"What's your favorite color?"
... a standard childhood inquiry, yet somehow it always presented more internal strife than it did successful small talk. So, a few months ago, I decided to explore that passionate, colorful love affair of mine a little further. After a summer long internship at metaLAB, with an independent research project included, I produced Color Rx as an interactive installation at the Harvard Art Museums on August 12th, 2017 - and here's why:
First, as a minor synesthete, I grew up feeling strongly that colors had personalities. I remember always being asked to pick my favorite in elementary, and struggling internally to say one I loved without hurting the “feelings” of all the other colors. I also remember owning an extensive collection of pens and highlighters in middle school, and when being asked to name one of the more peculiar and original shades that Sharpie had just released, I instinctively blurted out Electric Salmon.
Second, growing up, as much as I loved colors, my mom loved the Universe – specifically the power of numerology. A fond believer of “everything happens for a reason” my mom taught me how to trust in the Universe and its healing capabilities. From pursuing alternative methods to medicine like homeopathy to frequently finding ourselves in stores that have extensive collections of crystals and sage, I soon learned how capable colors also were in the healing process. And when she gifted me a coffee table book called “Colorstrology” in which you can look up your birthday and read about the color that best suits you, I was amused and intrigued and realized that color’s history, its substance, and its context link inextricably to our perceptions and experience.
So, with the support of my team at metaLAB, countless visits to the Straus Center to view the Forbes Pigment Collection, and some troubleshooting help from the DIET team, I devised a simple algorithm to serve as a tactile manifestation of this conversation between belief and truth, projection and reality, and color and illusion. And, given that I am both the artist behind this project and the author of this summary, let me just quote myself from my Artist's Statement:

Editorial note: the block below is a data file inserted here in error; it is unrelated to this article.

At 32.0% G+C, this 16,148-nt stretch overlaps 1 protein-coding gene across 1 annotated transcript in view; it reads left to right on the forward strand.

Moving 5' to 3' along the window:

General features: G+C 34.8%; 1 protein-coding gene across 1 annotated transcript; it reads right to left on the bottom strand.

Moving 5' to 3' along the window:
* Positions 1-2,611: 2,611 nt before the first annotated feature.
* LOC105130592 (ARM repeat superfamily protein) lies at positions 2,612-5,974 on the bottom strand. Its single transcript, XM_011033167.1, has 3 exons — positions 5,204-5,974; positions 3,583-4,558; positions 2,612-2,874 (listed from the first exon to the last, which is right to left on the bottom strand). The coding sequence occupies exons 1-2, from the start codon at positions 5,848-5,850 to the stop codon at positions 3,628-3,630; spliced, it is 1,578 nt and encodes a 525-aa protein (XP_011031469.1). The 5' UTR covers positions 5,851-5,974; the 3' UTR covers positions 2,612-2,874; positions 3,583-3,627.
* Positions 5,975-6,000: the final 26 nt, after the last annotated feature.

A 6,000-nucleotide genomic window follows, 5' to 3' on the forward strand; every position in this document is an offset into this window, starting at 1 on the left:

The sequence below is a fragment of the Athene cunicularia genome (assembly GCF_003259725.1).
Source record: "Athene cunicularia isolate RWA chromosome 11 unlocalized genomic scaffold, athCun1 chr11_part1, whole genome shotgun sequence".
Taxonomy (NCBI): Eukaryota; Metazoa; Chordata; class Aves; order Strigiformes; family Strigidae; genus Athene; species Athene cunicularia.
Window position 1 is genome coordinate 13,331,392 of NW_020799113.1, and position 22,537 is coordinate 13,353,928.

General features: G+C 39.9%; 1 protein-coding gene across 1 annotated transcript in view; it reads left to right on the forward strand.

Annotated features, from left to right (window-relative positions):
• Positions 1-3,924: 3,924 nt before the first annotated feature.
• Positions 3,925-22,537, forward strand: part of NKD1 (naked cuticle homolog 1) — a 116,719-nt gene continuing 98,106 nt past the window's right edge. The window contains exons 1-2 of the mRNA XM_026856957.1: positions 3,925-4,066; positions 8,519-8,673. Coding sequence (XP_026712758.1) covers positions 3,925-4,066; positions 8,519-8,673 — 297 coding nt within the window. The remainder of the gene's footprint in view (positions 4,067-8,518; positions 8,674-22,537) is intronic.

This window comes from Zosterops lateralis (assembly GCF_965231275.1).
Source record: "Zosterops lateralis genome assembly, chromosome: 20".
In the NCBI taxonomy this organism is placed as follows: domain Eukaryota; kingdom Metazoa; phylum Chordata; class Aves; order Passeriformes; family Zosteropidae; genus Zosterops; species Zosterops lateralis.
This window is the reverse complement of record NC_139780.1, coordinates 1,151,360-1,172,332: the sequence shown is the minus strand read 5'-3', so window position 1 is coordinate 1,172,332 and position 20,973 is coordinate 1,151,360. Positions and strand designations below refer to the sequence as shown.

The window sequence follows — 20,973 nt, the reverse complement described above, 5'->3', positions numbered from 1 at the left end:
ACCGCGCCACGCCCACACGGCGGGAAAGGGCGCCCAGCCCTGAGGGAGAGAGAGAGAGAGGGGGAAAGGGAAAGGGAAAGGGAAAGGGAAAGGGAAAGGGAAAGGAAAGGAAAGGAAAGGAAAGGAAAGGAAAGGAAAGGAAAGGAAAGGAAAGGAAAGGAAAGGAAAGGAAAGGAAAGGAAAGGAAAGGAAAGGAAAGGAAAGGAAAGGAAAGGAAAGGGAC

"Color is ephemeral and complex. An installation in the Lightbox Gallery at Harvard Art Museums, Color Rx contended with the individuality of perception, while maintaining that the experiences in which perceptions are grounded can be traced back to, and tethered together by, a common, colorful trend. Drawing inspiration from Harvard Art Museums’ Forbes Pigment Collection, scholarly texts, and the artist’s knowledge and intuition, the piece explored lines between truth and belief, color and illusion. And yet its prescriptions, unconventional and mysterious though they may be, made connections and produced impacts in the world, for gallery visitors and others.
Color Rx used a computer algorithm to diagnose a viewer’s inputs and “prescribe a color” in response. The piece was grounded in questions about trust in, or benefit from, “smart” systems, often in contexts where the algorithms are opaque—even when the output is very concrete. What does it mean for machines or systems to drive our behavior? Can we adequately assess the benefits and risks?"
Video by Bardi.
Set up as a pop up installation in the Lightbox Gallery of the Harvard Art Museums, visitors were able to approach a keyboard and type in a response to the provocation, "Think about what you need and tell me in 1-3 sentences." The thinking behind that phraseology was simply that I wanted to elicit a thoughtful, heartfelt response from my viewers - one in which I could attempt to "detect their mood" and provide them with a color to supplement it or just to make them smile.
The white walls of the space itself lit up as the 9 screens flickered with changing color prescriptions, and the visibility of the pigment collection on the floor below allowed the visitors to directly understand the relationship I was drawing for this project.
Friends, colleagues, and museum visitors alike all found their way to my gallery and engaged with the algorithm. After receiving their virtual "prescription," visitors could pick up a tactile "print out" of their Rx, cleverly attached to a paint chip of their prescribed color.
How did I match the colors to the emotions? Well, I took the 36 most "emotionally resonant" pigments in the Forbes Pigment Collection (for me), matched all of the pigments to commercially found paint chips, and drew associations between hues and affect. With this comparison, I did not attempt to provide a direct correlation between the pigments and paints I chose, rather I used the paint chips as physical proxies for the pigments in hues that, to me, behave similarly.
Color Rx proved to be not only amusing and uplifting for visitors, but instrumental and enlightening for me. I know those are rather sweeping claims, but when you have the opportunity to exhibit your own creations in a space you never thought you'd get to make your own is truly a remarkable feeling. So thank you to everyone who helped make it happen, from metaLAB to the museum to my mother - my young life just got a lot more colorful.